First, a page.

Former Arkansas Gov. Asa Hutchinson told a New Hampshire Republican women’s group that he trusts the jury that ruled against former President Donald Trump in his sex assault civil trial Tuesday. And he urged his fellow Republicans to take the verdict seriously.
The 72-year-old Republican presidential candidate made the comments at St. Anselm College just hours before Trump’s scheduled CNN town hall on the same campus.
The Manhattan jury found Trump liable for sexual abuse and defamation, though not for the accusation of rape. It took the jury just three hours to bring in a verdict. Trump has been ordered to pay $5 million. Trump’s attorneys immediately announced they would appeal.
Hutchinson has a long record of public service, including two terms as Arkansas governor, two terms in Congress, and a stint as head of the Drug Enforcement Agency. He was also named a U.S. Attorney by President Reagan (the youngest in the nation at 31 years old), and he called upon that experience when addressing the Trump issue.
“I’ve tried cases for 25 years in the courtroom, and juries have an incredible ability to analyze truth and to determine truth,” Hutchinson told the New Hampshire Federation of Republican Women (NHFRW). “And this jury heard the case, they heard all the arguments, heard all the evidence, and they determined that the former president, Donald Trump, sexually abused a woman,n and they awarded $5 million.”
Trump continues to deny all the charges and denounce both his accusers and the system.
“I have no idea who this woman, who made a false and totally fabricated accusation, is,” Trump posted on Truth Social on Tuesday. “Hopefull,y justice will be served on appeal!”
Trump followed up Wednesday morning, declaring, “This witch hunt is all about election interference, but so far, it seems to be backfiring on the radical left misfits who can’t win an election without cheating!”
Hutchinson urged Republicans to take the jury’s determination seriously.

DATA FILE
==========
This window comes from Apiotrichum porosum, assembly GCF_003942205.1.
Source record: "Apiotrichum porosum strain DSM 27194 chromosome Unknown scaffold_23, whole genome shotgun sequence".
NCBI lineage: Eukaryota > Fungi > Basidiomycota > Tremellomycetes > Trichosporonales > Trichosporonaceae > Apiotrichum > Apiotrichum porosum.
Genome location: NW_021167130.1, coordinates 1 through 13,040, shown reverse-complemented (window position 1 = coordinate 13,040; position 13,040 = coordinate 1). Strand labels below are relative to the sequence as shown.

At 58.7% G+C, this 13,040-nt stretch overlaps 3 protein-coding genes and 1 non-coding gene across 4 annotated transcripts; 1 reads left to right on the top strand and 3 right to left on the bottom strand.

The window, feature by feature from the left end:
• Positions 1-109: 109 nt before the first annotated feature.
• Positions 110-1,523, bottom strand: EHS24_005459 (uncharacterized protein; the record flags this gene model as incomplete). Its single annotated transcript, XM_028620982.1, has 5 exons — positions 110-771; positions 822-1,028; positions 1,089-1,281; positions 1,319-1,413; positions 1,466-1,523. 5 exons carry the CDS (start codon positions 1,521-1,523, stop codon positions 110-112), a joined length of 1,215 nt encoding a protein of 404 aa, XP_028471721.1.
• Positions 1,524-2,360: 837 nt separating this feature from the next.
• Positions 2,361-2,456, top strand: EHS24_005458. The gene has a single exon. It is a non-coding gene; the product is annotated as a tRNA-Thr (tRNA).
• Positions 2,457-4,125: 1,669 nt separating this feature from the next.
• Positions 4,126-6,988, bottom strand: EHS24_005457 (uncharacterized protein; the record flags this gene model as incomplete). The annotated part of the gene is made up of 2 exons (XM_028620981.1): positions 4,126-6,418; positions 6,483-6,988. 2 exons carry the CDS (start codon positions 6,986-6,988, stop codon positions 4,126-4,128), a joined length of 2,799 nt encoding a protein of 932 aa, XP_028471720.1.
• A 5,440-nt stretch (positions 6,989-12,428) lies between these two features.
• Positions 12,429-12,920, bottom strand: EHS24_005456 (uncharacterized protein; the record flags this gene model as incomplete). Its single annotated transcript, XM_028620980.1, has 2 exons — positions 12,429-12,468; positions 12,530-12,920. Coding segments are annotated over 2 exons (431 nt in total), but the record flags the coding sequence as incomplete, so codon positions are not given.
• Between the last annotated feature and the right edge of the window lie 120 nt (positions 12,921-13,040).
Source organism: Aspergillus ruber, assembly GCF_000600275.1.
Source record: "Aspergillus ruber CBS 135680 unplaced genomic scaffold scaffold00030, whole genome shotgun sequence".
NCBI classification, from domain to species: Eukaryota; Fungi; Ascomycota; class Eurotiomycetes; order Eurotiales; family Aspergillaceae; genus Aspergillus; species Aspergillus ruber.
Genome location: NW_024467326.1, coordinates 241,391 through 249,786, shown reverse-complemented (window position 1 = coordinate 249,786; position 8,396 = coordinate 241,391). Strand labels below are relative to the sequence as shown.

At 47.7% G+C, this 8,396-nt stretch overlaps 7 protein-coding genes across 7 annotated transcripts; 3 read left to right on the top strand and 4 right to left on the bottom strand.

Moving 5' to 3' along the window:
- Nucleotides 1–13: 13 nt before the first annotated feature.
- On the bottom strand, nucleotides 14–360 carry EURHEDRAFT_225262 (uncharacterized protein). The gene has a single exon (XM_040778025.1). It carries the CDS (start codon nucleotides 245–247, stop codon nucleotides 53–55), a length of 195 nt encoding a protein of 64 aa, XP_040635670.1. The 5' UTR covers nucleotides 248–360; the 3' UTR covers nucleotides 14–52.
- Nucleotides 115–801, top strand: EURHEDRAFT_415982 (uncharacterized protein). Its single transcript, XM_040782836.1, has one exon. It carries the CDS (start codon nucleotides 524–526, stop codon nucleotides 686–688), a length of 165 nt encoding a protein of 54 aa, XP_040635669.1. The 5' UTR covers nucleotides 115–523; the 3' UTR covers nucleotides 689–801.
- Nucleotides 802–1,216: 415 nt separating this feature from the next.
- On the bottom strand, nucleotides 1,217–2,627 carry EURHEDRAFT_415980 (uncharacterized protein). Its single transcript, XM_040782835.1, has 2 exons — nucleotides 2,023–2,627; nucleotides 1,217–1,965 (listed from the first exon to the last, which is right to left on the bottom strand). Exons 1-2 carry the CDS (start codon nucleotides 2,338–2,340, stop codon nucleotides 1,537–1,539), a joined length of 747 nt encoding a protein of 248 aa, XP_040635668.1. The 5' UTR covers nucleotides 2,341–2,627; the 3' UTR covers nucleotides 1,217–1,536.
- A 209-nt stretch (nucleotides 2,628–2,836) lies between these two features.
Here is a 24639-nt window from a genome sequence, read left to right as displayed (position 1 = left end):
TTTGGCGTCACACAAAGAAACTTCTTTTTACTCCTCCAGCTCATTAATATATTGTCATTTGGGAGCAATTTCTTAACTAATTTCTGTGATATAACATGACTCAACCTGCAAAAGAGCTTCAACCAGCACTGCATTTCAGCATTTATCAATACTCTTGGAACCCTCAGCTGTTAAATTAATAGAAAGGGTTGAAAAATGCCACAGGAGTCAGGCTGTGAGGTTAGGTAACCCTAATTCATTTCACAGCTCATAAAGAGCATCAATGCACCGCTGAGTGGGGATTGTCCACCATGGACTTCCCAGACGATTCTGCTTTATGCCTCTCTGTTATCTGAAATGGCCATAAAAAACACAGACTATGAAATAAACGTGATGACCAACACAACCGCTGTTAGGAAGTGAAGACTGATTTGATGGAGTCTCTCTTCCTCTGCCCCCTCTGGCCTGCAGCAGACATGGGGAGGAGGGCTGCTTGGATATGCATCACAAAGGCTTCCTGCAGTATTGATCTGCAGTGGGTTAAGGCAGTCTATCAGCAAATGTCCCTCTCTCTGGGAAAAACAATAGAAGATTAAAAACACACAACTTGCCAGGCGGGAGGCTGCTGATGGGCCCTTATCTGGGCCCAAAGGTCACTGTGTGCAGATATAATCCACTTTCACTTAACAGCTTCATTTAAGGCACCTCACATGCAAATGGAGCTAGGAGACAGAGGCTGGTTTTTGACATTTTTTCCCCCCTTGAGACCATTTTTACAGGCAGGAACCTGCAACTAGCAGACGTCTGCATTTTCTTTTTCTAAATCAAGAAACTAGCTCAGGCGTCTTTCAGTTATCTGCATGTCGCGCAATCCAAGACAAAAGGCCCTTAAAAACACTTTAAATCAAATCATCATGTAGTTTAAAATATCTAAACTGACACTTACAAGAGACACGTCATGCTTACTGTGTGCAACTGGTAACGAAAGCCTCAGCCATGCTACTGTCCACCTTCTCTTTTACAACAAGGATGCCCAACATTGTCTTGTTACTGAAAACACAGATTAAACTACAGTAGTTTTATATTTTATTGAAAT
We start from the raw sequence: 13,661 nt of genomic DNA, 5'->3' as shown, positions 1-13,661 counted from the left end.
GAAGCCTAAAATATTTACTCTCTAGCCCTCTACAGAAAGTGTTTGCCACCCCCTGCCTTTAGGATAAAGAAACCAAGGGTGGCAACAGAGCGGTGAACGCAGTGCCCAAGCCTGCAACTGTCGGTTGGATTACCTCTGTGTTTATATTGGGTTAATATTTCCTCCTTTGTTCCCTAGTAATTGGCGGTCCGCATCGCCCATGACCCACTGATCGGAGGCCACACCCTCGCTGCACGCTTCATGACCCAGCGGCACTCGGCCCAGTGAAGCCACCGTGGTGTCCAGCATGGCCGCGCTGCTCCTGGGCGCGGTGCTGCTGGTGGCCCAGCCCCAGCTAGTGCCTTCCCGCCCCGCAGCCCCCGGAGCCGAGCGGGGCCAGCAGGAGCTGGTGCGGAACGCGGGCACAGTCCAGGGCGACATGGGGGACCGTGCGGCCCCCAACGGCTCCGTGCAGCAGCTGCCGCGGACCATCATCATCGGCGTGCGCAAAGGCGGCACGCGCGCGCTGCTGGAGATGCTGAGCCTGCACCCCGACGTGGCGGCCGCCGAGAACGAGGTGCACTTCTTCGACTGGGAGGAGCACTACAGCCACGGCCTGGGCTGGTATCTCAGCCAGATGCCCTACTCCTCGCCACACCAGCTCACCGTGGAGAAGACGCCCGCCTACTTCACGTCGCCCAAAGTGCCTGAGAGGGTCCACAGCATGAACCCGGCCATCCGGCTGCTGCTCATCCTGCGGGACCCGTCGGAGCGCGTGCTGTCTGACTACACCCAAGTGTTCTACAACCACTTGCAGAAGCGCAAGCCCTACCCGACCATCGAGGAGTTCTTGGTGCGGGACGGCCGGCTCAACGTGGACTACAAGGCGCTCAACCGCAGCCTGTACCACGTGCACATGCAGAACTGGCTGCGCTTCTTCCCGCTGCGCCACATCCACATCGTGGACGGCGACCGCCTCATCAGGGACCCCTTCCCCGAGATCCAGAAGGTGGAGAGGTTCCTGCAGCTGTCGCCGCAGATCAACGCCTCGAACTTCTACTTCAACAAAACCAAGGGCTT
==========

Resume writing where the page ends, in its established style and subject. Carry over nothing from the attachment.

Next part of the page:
“It was a unanimous verdict. As someone who cares about this issue, I don’t believe we should dismiss it. I don’t believe we should excuse it. And I don’t think we should say the system failed or was manipulated,” Hutchinson said.
“I don’t believe the perpetrator that the jury found committed this act is the victim. I believe the woman was the victim in this case. I may be in the minority on this,” Hutchinson conceded.
“You are not in the minority,” responded former New Hampshire state Rep. Kimberly Rice, who said she sat on two juries in the past and the public “only sees the tidbits that are on TV.”
“I’m sorry, but I think his words sunk him,” Rice said. “I was appalled at his words — to think that because he’s a celebrity, it should be acceptable behavior? I will stand and say it’s not OK, and no woman should accept that.”
Many Granite State Republicans, however, do not agree.
House Majority Leader Jason Osborne (R-Auburn) said he was appalled that “someone can bring a 30-year-old case to court and win with no evidence, no nothing.”
Osborne, who endorsed Florida Gov. Ron DeSantis earlier in the week, told NBC News’ Jonathan Allen, “It’s pretty appalling to me that something like that can happen to a human being in the free world.”
Hutchinson participated in a series of First in the Natino candidate conversations hosted by the NHFRW in partnership with NHJournal. Questions ranged from the current debt ceiling debate to foreign policy.
On the issue of debt and spending, Hutchinson said he wanted his slogan to be ‘Debt-Free in ‘33, “but it doesn’t work. I’ve looked at the math, and we can’t get there. But we’ve got to start.”
On China, he praised the Biden administration for opening new bases in the Phillippines as a display of American power. He also touted “bringing United States Steel from Pennsylvania to Arkansas” with a $3 billion plant. “It’s important just to show we can make things in the United States of America.” He also wants to bring “sensitive supply chain” products like microchips and military parts back to the U.S.
NHRFW President Elizabeth Girard said one of her organization’s key issues is keeping biological males out of women’s sports. “I asked President Trump and his answer was, ‘Vote Trump.’ I hope you have something more concrete.”
“I think you’re on the winning side of that issue,” Hutchinson said. “In Arkansas, I signed a law keeping biological males from competing in women’s sports. It wasn’t a hard decision because I believe in Title IX.”
In contrast to his mild-mannered demeanor and traditional conservative politics — or perhaps because of them — Hutchinson describes himself as “an insurgent candidate.” He compared his current place in the pro-Trump GOP with his early days in Arkansas politics when he was the rare Republican in a state dominated by Democrats.
Hutchinson is polling at around one percent, and he is considered an extreme long shot for winning the Republican nomination. But, he said, he plans to keep campaigning in Iowa and New Hampshire.
“I know you’ve got a lot of listening and options, but I want your support for president of the United States,” Hutchinson told the group, “and I hope I can earn it.”